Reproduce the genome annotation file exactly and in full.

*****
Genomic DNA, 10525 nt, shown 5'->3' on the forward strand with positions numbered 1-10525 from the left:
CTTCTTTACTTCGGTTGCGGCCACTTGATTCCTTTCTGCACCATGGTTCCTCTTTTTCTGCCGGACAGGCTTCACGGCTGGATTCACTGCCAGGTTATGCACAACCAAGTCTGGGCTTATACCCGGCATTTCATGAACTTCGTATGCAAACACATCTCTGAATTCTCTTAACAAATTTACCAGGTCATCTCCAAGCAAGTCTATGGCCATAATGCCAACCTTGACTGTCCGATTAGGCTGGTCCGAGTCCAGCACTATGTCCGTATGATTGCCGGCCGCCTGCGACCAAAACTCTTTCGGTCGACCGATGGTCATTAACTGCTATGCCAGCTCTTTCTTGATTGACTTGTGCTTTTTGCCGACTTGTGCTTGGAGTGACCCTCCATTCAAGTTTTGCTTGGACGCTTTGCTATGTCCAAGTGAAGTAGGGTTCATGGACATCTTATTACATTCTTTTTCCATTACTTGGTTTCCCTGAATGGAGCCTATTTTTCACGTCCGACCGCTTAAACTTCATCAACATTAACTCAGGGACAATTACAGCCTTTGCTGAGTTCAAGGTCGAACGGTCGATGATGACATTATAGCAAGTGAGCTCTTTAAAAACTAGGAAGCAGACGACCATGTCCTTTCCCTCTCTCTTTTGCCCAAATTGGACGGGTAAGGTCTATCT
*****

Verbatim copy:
Genomic DNA, 10525 nt, shown 5'->3' on the forward strand with positions numbered 1-10525 from the left:
CTTCTTTACTTCGGTTGCGGCCACTTGATTCCTTTCTGCACCATGGTTCCTCTTTTTCTGCCGGACAGGCTTCACGGCTGGATTCACTGCCAGGTTATGCACAACCAAGTCTGGGCTTATACCCGGCATTTCATGAACTTCGTATGCAAACACATCTCTGAATTCTCTTAACAAATTTACCAGGTCATCTCCAAGCAAGTCTATGGCCATAATGCCAACCTTGACTGTCCGATTAGGCTGGTCCGAGTCCAGCACTATGTCCGTATGATTGCCGGCCGCCTGCGACCAAAACTCTTTCGGTCGACCGATGGTCATTAACTGCTATGCCAGCTCTTTCTTGATTGACTTGTGCTTTTTGCCGACTTGTGCTTGGAGTGACCCTCCATTCAAGTTTTGCTTGGACGCTTTGCTATGTCCAAGTGAAGTAGGGTTCATGGACATCTTATTACATTCTTTTTCCATTACTTGGTTTCCCTGAATGGAGCCTATTTTTCACGTCCGACCGCTTAAACTTCATCAACATTAACTCAGGGACAATTACAGCCTTTGCTGAGTTCAAGGTCGAACGGTCGATGATGACATTATAGCAAGTGAGCTCTTTAAAAACTAGGAAGCAGACGACCATGTCCTTTCCCTCTCTCTTTTGCCCAAATTGGACGGGTAAGGTCTATCT